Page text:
Beta Space: Pae White

  • A long white cube gallery is bisected by a tall brightly colored and patterned tapestry that snakes through the space, preventing visibility from one side to the other. Adjacent to it, a long vitrine is filled with a gridded army of small bulbous statues.

    Installation view of Beta Space: Pae White, San José Museum of Art, California, 2019. Photos by JKA Photography.

  • A brightly colored and abstractly patterned tapestry hangs from a gallery ceiling. It is so large that it barely fits in the space. Its serpentine shape divides the white room into three smaller nooks. Light passes underneath it and a confetti-like mobile is in the distance.
  • A winding textile covered in abstract floral patterns hovers above the ground of a brightly lit gallery, extending two-thirds of the height and the full length of the space. It curves around two white columns that punctuate the space. A hanging mobile is in the distance.
  • Two nearly identical large monochrome white canvasses hang side-by-side on a gallery wall. Their textured surfaces are filled with shapes and curving lines. The texture is exaggerated by faint patches of pastel colors that become more saturated around the edges of some of the shapes.
  • A brightly colored mobile made up of hundreds of small hanging disks high in a white gallery. Its shadows and reflections on the adjacent wall and ceiling double its size. Next to it hang 3 semi-circular screened cubicles made of brightly colored and patterned bold fabric panels.

    Installation view of Beta Space: Pae White, San José Museum of Art, California, 2019. Photos by JKA Photography.

  • A serpentine shaped patterned screen snakes through a gallery space, hovering just above the ground and stopping only a few feet from the ceiling. The angle of the photo emphasizes its monumentality while also revealing its detailed decorative panels in golds, reds, and metallic greens.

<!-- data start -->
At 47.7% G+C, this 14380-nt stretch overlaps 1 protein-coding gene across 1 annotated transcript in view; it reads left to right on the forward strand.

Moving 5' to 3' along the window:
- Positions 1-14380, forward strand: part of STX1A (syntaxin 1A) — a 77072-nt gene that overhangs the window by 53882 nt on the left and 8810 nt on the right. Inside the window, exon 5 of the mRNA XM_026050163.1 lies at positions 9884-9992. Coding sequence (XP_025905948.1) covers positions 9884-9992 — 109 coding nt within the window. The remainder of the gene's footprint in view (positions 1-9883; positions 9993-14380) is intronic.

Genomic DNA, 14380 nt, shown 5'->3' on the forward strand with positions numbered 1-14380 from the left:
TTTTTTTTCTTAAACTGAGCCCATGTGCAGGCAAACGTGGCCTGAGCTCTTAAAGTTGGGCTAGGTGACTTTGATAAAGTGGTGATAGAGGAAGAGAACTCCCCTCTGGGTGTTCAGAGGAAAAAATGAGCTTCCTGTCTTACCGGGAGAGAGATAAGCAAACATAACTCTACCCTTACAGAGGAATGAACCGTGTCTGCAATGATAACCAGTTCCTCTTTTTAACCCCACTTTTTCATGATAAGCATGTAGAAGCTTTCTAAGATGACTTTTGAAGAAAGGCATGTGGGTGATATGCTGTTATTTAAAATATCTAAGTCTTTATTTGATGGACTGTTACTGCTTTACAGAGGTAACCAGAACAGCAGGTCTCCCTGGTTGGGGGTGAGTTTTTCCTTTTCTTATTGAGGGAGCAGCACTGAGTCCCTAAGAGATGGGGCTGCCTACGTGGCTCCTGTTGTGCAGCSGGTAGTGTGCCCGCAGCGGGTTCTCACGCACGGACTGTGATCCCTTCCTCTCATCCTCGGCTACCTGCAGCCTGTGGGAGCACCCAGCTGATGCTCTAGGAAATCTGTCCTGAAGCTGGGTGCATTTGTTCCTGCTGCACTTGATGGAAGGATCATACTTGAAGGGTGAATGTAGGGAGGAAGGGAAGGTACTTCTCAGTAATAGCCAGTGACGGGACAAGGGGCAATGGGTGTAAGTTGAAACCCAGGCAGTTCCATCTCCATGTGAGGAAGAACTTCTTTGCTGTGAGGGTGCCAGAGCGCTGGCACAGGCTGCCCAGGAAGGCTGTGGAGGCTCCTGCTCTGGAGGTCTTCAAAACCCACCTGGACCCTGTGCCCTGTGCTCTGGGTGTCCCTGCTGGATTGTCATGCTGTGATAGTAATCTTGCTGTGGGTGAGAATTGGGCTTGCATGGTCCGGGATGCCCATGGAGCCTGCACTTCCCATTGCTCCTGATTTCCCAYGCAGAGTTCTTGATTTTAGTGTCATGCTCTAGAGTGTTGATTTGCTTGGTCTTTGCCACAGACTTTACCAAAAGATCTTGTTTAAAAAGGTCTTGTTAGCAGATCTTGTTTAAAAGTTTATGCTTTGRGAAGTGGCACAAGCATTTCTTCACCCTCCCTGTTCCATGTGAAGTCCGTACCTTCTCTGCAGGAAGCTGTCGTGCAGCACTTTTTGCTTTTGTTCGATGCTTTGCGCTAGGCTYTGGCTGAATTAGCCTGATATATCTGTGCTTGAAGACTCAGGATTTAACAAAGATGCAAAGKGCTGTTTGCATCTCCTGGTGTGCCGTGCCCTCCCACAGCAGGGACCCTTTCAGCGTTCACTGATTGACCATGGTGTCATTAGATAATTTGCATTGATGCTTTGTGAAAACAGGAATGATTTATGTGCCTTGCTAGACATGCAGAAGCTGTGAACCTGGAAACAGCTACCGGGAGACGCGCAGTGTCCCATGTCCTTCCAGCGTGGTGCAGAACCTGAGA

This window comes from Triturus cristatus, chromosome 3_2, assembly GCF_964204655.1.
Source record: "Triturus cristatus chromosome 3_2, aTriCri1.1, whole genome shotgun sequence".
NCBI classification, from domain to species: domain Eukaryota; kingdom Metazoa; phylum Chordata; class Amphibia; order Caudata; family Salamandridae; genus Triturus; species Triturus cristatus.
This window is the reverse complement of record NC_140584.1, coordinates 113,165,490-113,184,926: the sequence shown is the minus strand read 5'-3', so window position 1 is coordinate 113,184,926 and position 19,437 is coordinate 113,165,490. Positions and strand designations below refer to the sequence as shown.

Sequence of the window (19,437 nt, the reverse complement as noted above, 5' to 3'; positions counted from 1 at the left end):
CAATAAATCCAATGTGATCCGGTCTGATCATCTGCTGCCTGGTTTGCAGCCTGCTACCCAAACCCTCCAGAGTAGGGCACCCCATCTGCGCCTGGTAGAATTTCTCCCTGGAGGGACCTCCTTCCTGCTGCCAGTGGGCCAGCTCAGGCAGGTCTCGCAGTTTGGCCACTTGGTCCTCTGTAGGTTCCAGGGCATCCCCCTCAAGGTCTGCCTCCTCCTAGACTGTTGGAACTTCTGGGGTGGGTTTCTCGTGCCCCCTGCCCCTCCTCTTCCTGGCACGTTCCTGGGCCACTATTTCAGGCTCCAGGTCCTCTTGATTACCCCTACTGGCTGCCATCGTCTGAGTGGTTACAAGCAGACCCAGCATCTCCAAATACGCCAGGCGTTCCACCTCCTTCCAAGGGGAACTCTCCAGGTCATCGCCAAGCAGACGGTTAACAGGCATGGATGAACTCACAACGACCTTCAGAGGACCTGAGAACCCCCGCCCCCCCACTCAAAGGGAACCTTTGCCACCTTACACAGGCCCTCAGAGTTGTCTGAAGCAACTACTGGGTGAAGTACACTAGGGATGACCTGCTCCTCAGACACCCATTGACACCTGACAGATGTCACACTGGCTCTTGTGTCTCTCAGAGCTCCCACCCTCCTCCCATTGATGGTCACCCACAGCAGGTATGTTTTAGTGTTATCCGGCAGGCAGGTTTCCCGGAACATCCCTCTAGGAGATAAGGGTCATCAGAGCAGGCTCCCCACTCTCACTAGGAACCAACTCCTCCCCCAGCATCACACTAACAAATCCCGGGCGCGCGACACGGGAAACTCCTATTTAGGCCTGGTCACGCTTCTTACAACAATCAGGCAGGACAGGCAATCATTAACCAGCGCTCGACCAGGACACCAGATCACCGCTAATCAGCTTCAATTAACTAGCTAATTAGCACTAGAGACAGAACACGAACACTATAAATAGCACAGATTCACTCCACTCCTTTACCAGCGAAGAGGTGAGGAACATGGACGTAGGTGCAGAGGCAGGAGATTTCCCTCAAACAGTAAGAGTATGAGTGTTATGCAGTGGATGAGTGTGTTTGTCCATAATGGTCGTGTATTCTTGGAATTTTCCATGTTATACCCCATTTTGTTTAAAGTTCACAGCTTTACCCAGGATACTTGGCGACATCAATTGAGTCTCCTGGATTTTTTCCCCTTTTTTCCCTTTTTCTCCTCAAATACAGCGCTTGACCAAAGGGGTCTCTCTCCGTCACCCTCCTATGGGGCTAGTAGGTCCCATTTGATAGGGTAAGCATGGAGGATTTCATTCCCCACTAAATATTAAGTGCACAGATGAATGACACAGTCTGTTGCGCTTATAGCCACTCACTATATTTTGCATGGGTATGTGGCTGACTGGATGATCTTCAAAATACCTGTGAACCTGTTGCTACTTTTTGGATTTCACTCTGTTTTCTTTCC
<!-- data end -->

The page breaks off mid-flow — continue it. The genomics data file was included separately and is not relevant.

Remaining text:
• An array of whimsical brightly colored toy figurines are haphazardly arranged on a mirrored surface. Featuring colorful bobbles, gold painted birds, and rainbow fans, the toys range in size but none fills more than half the height of the glass box that contains them.
  • A large screen of abstractly patterned pastel colored panels curves through a white cube gallery and snakes around a white column at its center. In front of it, a square pedestal supports a glass vitrine containing three discrete objects.
  • A long horizontal rectangular black canvas is divided into four discrete panels by black frames. The largely monochrome work is peppered with a sparse array of colored rectangles that seem to fall across it like confetti.

    Installation view of Beta Space: Pae White, San José Museum of Art, California, 2019. Photos by JKA Photography.

  • A large serpentine-shaped screen divides a gallery space into a series of curving nooks that invite close examination of its abstractly patterned bold colored panels. In the foreground, a mobile of scattered confetti-like disks matches its shimmering color scheme.

    The work of internationally renowned artist Pae White transcends nearly all traditional boundaries—between art and design, craft and fine art, architecture and installation, theory and practice. Her probing curiosity with the world manifests in her transformation of ordinary objects and phenomena—chandeliers, clocks, popcorn, tapestries, birdsongs, fog, smoke—into exhilarating experiences that defy logic yet remain oddly familiar. Always kinaesthetic—as much a bodily as visual experience that plays with the senses—her work is as alluring as it is ambiguous, suggesting that things may not be as they may seem. The handmade nature of her work, combined with sophisticated technologies and inventive processes, allow for a high degree of improvisation.